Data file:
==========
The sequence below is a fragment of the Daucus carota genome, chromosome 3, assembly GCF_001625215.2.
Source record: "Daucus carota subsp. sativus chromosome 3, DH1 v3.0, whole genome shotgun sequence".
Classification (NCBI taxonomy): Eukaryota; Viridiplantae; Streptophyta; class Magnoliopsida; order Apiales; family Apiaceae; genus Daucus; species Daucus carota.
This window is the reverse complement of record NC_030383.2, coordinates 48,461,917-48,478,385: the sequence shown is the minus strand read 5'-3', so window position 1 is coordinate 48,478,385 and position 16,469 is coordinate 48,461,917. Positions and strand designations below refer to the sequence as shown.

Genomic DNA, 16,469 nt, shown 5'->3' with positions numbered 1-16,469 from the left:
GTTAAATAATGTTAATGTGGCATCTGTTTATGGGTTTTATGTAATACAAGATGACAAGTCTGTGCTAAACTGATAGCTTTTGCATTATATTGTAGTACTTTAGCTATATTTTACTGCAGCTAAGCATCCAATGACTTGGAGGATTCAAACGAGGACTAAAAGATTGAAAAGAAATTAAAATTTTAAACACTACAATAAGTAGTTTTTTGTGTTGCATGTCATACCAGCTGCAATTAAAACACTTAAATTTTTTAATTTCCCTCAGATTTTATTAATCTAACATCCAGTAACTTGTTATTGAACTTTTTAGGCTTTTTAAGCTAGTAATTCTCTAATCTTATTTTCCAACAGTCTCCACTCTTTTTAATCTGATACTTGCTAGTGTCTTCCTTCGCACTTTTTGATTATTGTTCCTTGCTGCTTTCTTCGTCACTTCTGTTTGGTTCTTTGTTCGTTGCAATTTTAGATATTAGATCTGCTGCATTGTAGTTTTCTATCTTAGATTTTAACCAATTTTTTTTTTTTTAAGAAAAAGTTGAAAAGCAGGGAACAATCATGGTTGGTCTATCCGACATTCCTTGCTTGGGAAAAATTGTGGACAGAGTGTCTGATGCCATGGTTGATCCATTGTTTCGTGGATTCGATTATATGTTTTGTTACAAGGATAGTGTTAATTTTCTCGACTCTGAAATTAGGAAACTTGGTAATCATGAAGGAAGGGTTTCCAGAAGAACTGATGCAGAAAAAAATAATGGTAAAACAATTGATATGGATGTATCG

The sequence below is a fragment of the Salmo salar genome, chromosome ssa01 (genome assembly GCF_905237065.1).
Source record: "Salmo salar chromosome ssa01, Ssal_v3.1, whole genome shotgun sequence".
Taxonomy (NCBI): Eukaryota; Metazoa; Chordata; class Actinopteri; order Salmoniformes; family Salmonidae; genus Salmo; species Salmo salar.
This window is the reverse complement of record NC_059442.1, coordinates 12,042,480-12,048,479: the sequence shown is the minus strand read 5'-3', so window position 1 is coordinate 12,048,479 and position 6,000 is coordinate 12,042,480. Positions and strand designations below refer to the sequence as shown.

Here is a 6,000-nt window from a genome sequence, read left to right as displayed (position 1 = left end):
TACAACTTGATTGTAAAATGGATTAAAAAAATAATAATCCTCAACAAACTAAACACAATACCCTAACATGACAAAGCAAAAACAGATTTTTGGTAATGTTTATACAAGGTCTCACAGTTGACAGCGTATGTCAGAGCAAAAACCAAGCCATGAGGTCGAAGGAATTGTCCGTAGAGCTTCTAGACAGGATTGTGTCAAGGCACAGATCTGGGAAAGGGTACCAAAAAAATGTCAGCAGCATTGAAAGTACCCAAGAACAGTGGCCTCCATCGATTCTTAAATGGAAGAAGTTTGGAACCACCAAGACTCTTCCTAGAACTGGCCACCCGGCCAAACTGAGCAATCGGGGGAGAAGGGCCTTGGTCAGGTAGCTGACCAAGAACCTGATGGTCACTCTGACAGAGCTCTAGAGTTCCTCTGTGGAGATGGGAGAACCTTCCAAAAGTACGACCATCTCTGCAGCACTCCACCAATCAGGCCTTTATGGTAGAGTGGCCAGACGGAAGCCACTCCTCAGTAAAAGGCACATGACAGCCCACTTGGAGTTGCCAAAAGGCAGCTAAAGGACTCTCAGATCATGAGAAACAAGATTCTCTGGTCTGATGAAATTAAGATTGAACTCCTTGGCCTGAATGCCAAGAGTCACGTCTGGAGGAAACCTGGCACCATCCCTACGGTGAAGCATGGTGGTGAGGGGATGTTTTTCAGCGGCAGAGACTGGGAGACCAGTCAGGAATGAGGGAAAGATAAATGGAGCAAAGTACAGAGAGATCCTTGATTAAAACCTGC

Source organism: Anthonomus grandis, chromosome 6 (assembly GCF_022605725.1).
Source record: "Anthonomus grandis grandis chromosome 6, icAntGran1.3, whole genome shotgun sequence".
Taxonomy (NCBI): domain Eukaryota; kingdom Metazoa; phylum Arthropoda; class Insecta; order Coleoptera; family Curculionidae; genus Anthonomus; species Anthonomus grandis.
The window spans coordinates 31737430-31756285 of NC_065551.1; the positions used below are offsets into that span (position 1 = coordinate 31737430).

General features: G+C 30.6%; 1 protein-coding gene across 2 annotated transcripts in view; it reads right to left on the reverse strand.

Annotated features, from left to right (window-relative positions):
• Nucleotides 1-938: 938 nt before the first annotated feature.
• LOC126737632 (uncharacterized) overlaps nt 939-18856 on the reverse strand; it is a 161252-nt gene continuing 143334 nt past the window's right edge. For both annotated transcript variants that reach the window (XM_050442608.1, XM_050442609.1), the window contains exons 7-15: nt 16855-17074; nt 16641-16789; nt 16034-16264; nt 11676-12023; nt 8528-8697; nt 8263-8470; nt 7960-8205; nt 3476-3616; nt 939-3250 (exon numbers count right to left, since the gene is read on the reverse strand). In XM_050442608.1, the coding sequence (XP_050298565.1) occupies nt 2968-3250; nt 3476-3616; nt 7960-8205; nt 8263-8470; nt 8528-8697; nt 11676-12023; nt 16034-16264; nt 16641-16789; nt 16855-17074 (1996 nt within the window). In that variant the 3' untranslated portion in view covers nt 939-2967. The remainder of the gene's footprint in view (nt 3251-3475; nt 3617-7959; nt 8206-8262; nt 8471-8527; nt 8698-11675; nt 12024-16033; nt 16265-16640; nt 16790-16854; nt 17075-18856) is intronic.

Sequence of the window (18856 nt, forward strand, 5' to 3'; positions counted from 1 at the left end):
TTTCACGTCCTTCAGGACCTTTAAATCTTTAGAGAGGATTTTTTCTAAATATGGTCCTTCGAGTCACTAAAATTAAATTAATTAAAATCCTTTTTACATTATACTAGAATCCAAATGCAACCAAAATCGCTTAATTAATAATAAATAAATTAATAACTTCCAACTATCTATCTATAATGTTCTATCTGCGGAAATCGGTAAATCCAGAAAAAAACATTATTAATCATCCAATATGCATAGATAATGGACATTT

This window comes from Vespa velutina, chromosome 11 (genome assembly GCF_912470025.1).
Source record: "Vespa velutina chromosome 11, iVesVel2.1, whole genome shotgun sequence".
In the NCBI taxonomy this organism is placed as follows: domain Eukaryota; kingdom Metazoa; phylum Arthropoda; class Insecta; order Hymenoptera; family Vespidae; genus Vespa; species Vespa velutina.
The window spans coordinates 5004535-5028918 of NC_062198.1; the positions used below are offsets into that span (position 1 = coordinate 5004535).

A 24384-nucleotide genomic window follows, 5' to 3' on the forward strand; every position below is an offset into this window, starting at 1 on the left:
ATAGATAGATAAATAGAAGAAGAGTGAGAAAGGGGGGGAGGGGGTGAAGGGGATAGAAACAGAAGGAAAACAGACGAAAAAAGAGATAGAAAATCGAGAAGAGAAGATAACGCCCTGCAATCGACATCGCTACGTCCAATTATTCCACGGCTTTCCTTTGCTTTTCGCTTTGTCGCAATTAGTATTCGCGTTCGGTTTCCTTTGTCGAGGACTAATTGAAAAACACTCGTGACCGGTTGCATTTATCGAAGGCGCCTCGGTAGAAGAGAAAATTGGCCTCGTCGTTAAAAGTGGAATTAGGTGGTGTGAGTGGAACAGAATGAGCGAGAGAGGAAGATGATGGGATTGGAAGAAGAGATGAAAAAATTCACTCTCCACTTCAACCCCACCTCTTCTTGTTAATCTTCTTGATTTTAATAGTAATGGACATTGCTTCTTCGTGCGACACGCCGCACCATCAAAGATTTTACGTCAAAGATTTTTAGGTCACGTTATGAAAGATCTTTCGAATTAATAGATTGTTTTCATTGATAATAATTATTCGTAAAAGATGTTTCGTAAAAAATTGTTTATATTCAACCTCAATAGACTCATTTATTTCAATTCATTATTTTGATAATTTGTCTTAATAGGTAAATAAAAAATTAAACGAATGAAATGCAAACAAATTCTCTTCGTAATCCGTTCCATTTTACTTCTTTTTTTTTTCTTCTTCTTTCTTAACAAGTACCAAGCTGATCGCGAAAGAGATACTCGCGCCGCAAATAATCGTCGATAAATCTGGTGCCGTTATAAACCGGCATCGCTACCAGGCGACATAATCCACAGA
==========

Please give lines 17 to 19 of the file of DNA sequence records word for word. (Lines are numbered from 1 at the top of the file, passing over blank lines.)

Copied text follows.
General features: G+C 30.6%; 1 protein-coding gene across 2 annotated transcripts in view; it reads right to left on the reverse strand.

Annotated features, from left to right (window-relative positions):
• Nucleotides 1-938: 938 nt before the first annotated feature.